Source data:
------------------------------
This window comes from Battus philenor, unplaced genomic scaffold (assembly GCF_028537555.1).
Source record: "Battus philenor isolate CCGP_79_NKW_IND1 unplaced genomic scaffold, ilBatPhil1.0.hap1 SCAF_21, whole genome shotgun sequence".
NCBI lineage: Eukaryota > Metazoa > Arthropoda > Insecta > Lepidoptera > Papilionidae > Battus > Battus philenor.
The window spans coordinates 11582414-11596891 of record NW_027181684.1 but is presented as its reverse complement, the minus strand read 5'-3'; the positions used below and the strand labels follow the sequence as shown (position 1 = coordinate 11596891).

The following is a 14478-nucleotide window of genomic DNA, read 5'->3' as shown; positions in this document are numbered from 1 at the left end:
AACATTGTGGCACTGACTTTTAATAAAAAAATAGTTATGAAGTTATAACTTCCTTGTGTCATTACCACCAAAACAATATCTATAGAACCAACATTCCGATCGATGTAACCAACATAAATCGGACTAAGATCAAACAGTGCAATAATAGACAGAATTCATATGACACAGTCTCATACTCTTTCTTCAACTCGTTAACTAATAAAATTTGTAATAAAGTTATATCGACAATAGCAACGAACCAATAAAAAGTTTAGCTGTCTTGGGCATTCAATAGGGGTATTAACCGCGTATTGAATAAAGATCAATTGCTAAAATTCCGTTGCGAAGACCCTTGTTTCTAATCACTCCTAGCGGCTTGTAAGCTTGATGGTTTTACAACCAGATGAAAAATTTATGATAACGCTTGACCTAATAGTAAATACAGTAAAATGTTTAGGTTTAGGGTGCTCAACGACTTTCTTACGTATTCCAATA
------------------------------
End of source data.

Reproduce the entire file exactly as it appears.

This window comes from Battus philenor, unplaced genomic scaffold (assembly GCF_028537555.1).
Source record: "Battus philenor isolate CCGP_79_NKW_IND1 unplaced genomic scaffold, ilBatPhil1.0.hap1 SCAF_21, whole genome shotgun sequence".
NCBI lineage: Eukaryota > Metazoa > Arthropoda > Insecta > Lepidoptera > Papilionidae > Battus > Battus philenor.
The window spans coordinates 11582414-11596891 of record NW_027181684.1 but is presented as its reverse complement, the minus strand read 5'-3'; the positions used below and the strand labels follow the sequence as shown (position 1 = coordinate 11596891).

The following is a 14478-nucleotide window of genomic DNA, read 5'->3' as shown; positions in this document are numbered from 1 at the left end:
AACATTGTGGCACTGACTTTTAATAAAAAAATAGTTATGAAGTTATAACTTCCTTGTGTCATTACCACCAAAACAATATCTATAGAACCAACATTCCGATCGATGTAACCAACATAAATCGGACTAAGATCAAACAGTGCAATAATAGACAGAATTCATATGACACAGTCTCATACTCTTTCTTCAACTCGTTAACTAATAAAATTTGTAATAAAGTTATATCGACAATAGCAACGAACCAATAAAAAGTTTAGCTGTCTTGGGCATTCAATAGGGGTATTAACCGCGTATTGAATAAAGATCAATTGCTAAAATTCCGTTGCGAAGACCCTTGTTTCTAATCACTCCTAGCGGCTTGTAAGCTTGATGGTTTTACAACCAGATGAAAAATTTATGATAACGCTTGACCTAATAGTAAATACAGTAAAATGTTTAGGTTTAGGGTGCTCAACGACTTTCTTACGTATTCCAATA